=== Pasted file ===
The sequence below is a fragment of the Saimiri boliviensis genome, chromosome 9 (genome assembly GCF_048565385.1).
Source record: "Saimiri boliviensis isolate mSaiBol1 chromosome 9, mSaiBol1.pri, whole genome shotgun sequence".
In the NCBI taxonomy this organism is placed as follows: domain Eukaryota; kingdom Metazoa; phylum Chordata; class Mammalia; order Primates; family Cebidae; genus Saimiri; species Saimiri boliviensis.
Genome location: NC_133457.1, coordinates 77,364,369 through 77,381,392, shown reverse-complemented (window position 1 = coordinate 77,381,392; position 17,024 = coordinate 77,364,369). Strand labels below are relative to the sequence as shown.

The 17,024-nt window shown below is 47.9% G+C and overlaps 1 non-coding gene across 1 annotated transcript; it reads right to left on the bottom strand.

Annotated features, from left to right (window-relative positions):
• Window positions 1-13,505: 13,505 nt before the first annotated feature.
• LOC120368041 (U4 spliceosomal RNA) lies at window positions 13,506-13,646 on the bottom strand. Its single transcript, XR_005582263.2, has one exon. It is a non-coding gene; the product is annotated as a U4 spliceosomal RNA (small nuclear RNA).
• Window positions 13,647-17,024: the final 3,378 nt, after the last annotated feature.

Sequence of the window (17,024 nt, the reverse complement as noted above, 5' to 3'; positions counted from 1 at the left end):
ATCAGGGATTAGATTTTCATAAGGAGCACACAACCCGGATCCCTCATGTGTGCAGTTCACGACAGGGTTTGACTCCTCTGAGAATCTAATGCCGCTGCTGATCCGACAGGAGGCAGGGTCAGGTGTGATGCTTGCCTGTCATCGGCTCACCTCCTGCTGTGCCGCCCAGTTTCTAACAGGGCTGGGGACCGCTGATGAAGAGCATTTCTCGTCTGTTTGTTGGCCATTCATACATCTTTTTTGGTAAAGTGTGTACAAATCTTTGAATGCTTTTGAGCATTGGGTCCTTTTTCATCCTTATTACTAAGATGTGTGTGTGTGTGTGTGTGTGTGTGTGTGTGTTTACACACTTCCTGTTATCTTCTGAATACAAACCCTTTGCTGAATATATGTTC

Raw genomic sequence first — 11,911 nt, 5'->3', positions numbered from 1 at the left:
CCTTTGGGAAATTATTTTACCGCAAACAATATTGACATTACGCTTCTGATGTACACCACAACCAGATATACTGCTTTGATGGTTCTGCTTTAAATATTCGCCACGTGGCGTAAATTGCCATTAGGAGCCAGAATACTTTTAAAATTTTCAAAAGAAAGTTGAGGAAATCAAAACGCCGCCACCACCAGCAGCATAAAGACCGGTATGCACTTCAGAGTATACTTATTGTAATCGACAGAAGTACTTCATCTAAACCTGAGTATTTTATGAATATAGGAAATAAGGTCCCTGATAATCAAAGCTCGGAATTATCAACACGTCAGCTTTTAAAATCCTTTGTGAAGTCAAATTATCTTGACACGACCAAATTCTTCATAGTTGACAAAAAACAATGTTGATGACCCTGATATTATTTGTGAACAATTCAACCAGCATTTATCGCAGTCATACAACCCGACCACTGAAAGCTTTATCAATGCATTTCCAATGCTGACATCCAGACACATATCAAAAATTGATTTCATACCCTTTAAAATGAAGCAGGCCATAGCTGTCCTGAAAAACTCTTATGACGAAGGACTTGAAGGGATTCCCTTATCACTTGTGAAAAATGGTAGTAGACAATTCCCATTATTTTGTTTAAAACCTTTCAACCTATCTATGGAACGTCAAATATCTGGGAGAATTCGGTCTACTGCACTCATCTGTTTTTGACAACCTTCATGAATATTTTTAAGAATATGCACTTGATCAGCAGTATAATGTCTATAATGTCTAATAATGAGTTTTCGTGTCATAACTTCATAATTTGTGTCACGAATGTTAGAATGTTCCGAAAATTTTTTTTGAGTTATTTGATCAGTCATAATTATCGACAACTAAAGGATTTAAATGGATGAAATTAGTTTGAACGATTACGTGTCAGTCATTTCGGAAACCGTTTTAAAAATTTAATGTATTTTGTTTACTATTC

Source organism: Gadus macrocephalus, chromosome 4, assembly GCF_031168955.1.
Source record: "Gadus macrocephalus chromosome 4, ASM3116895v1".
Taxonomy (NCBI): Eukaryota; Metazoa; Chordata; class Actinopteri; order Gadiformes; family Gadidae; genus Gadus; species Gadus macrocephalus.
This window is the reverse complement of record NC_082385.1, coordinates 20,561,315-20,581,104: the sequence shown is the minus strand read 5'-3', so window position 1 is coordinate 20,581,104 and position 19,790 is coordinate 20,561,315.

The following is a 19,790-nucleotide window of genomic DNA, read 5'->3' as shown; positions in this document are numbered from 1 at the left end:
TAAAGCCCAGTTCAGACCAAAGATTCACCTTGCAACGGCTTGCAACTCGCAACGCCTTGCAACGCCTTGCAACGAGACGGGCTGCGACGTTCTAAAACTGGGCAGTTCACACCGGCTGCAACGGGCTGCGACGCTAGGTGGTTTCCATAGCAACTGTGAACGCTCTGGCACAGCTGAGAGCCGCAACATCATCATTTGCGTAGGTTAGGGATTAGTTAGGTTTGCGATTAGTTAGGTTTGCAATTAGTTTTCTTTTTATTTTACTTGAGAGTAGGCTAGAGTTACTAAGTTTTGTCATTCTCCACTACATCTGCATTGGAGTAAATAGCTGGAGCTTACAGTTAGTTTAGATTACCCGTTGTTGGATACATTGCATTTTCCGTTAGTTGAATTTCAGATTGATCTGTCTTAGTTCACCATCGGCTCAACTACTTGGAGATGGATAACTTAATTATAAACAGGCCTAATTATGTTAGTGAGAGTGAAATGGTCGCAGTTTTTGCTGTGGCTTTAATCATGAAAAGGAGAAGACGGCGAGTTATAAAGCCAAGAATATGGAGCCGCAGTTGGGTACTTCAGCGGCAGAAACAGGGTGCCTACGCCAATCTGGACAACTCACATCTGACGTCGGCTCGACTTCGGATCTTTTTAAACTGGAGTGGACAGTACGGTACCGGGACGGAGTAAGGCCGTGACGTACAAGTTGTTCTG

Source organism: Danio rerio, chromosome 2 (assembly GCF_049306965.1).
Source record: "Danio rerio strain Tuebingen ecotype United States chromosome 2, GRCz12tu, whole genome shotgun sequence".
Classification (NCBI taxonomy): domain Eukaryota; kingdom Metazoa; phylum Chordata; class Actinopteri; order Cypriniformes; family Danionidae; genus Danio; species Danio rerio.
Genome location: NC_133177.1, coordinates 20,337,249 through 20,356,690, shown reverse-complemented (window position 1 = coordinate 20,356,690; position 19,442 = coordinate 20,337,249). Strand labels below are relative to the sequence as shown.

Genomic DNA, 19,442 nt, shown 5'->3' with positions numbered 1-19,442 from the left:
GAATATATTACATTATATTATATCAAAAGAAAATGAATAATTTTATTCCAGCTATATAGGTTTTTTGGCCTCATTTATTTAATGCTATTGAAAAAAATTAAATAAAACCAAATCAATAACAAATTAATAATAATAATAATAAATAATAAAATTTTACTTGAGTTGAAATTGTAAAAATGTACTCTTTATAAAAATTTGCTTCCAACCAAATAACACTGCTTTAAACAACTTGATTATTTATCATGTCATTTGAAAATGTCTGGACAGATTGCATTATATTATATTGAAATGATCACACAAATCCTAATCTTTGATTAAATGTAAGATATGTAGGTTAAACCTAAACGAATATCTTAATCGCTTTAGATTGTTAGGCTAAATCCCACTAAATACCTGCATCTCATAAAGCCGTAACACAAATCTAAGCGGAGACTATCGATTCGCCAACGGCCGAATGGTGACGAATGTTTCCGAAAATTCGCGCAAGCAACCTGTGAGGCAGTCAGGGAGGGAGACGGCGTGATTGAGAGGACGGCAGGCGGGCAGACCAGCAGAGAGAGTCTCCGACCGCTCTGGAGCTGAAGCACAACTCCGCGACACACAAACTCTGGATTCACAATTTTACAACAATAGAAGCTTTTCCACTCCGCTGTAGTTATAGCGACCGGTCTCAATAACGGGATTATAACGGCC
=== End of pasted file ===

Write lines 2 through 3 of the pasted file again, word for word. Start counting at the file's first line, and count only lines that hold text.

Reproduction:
Source record: "Saimiri boliviensis isolate mSaiBol1 chromosome 9, mSaiBol1.pri, whole genome shotgun sequence".
In the NCBI taxonomy this organism is placed as follows: domain Eukaryota; kingdom Metazoa; phylum Chordata; class Mammalia; order Primates; family Cebidae; genus Saimiri; species Saimiri boliviensis.